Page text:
Tata 1mg Labs did a study that showed that about 76 percent of Indians, or one in three, don’t get enough vitamin D. The tests were done on a total of 2.2 million people in 27 different cities.
People under the age of 25 are most likely to have this deficiency, as 84% of those under 25 do not get enough of the vitamin in question. In the age group of 25–40, the prevalence was 81%, which was a little lower than the national average but still much higher than the norm for other age groups.
Dr. Prashant Nag, the clinical head of Tata 1mg Labs, says, “Infants and children under the age of five, pregnant and breastfeeding mothers, teenagers and young women, adults over the age of 65, and people who don’t spend much time in the sun are most likely to have too little vitamin D.”
Pediatricians say that this problem is also common in very young children. Doctors say that teenagers and babies who were born during or right before the pandemic are the most likely to get sick.
“Overall, both during and after the Covid study, there was a big rise in the number of children who were found to have too little vitamin D.” Dr. Arvind Kumar, director and head of pediatrics at Fortis Hospital in New Delhi, told Business Insider India that most of the children who were affected by Vitamin D deficiency because of Covid were babies and teenagers.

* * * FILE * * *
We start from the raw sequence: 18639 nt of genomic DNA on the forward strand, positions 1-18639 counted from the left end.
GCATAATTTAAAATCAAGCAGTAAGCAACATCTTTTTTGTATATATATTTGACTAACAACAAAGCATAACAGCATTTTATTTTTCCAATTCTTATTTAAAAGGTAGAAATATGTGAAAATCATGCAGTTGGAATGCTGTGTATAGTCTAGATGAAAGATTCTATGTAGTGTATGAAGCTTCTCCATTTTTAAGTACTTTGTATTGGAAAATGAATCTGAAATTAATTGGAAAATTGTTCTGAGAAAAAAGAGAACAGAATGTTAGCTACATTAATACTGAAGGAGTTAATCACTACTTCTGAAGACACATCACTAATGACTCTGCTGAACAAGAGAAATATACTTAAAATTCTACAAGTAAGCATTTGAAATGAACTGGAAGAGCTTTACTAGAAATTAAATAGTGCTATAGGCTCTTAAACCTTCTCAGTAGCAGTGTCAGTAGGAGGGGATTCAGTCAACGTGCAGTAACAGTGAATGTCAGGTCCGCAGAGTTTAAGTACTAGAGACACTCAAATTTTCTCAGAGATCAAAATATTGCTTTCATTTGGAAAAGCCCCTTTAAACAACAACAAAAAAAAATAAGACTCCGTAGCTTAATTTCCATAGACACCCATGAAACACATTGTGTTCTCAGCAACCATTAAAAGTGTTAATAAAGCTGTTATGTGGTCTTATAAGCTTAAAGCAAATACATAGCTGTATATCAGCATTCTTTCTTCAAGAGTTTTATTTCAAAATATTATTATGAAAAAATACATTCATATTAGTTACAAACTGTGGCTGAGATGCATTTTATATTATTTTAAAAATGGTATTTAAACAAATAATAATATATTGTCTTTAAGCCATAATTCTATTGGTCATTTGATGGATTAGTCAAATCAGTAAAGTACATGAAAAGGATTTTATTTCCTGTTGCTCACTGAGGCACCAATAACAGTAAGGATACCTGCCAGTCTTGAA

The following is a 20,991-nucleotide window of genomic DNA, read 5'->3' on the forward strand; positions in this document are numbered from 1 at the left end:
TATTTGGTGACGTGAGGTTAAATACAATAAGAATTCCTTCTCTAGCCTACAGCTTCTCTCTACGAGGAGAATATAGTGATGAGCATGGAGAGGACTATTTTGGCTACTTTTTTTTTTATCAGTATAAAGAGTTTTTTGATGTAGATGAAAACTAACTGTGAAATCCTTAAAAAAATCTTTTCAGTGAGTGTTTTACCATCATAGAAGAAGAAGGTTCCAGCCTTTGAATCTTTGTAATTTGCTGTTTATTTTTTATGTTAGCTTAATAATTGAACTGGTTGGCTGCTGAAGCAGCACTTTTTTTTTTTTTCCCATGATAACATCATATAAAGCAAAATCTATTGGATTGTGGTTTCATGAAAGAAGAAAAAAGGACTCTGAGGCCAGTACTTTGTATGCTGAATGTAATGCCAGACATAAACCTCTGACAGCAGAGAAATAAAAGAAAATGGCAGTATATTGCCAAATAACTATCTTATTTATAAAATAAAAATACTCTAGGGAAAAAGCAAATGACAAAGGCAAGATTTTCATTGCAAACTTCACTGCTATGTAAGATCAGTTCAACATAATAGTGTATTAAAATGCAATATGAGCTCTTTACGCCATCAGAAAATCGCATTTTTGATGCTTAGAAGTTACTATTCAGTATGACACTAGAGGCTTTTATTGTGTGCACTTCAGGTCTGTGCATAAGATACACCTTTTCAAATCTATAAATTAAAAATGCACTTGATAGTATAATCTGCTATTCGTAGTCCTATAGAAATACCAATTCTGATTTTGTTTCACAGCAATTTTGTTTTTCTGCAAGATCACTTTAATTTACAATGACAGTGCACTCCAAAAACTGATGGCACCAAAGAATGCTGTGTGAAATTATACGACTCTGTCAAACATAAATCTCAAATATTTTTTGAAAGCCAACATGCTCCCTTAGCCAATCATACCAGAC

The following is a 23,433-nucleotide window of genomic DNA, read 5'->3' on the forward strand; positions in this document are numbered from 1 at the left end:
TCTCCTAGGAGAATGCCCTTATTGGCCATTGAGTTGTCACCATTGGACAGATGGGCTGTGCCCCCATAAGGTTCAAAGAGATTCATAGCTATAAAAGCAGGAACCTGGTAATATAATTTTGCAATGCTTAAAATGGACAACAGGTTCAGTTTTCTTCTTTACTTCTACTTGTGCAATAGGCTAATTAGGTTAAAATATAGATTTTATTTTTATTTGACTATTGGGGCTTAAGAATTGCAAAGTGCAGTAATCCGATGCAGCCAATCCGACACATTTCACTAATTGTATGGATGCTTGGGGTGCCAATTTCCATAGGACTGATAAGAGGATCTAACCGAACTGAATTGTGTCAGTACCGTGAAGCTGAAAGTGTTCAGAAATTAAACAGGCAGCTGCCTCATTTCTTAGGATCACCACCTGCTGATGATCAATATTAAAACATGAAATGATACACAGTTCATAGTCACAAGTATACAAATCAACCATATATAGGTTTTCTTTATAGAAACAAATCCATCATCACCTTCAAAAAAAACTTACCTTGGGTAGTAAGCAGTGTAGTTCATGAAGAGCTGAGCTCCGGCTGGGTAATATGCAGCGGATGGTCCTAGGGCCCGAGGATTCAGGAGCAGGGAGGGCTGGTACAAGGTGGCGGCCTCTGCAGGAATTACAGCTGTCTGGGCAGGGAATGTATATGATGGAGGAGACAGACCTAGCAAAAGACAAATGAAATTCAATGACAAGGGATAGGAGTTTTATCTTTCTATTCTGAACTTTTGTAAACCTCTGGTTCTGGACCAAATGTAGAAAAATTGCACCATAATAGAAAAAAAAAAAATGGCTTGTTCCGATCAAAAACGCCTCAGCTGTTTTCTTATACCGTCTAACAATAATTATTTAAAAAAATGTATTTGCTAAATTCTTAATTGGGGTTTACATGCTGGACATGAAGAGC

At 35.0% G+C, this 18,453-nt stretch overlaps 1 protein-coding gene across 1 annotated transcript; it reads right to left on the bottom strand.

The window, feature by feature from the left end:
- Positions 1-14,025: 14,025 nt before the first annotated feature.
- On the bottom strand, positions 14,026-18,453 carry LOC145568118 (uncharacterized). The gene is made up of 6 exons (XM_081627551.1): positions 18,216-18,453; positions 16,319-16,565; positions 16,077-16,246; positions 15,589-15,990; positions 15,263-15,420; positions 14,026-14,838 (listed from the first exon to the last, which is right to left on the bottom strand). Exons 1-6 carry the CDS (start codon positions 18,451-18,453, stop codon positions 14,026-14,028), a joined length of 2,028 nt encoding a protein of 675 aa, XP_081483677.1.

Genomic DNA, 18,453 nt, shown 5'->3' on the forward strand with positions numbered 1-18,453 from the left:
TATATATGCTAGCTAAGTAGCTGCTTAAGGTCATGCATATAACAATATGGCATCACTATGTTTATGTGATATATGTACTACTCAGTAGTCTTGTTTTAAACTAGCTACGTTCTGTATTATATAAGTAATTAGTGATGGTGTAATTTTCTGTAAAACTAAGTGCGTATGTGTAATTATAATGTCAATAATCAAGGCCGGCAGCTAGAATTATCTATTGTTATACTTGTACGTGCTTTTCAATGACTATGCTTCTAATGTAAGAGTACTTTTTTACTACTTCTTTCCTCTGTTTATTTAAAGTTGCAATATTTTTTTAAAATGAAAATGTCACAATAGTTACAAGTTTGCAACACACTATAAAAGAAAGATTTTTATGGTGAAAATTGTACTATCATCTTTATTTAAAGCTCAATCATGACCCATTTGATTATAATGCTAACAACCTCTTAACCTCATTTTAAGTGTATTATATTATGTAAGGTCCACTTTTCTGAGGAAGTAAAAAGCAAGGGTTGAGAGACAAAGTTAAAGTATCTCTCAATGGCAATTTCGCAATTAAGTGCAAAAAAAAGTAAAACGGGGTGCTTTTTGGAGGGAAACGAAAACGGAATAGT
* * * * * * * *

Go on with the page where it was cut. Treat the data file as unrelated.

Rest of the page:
The rays of sunlight that we can’t see
Vitamin D, which is also known as the “sunshine vitamin,” is important for a person’s physical and mental health, as well as their growth and development, metabolism, immunity, bone health, and overall immune function. Lack of it has been linked to rickets, rheumatoid arthritis, diabetes, depression, and prostate cancer, among other diseases and conditions.
Medical experts say that the illness is caused not only by not getting enough sunlight but also by bad eating habits. “A change in eating habits and more time spent inside and less time spent outside have led to an alarming rise in the number of people who don’t get enough vitamin D,” Dr. Rajeev Sharma, Vice President of Medical Affairs at Tata 1mg, says that the significantly higher rate in young adults could also be because they eat less vitamin D-rich foods like fortified cereals and oily fish.
Dr. Sharma says that irregular or unplanned pregnancies in women who already have nutritional deficiencies can make both the mother and the child have less vitamin D. Based on the results of the study, the condition happens more often in men than in women.
According to the research, the deficit is most common in Surat and Vadodara and least common in Delhi NCR and Meerut, which are both close behind. Most of the other cities had rates of incidence that were higher than the national average.
“The skin contains a type of cholesterol that is a building block for vitamin D. When it is exposed to the UV-B light that the sun gives off, it changes into vitamin D. According to research published by Tata 1mg, “the shortage can be prevented by getting enough sun and eating foods high in vitamin D, like egg yolks, oily fish, red meat, and foods that have been fortified with vitamin D.”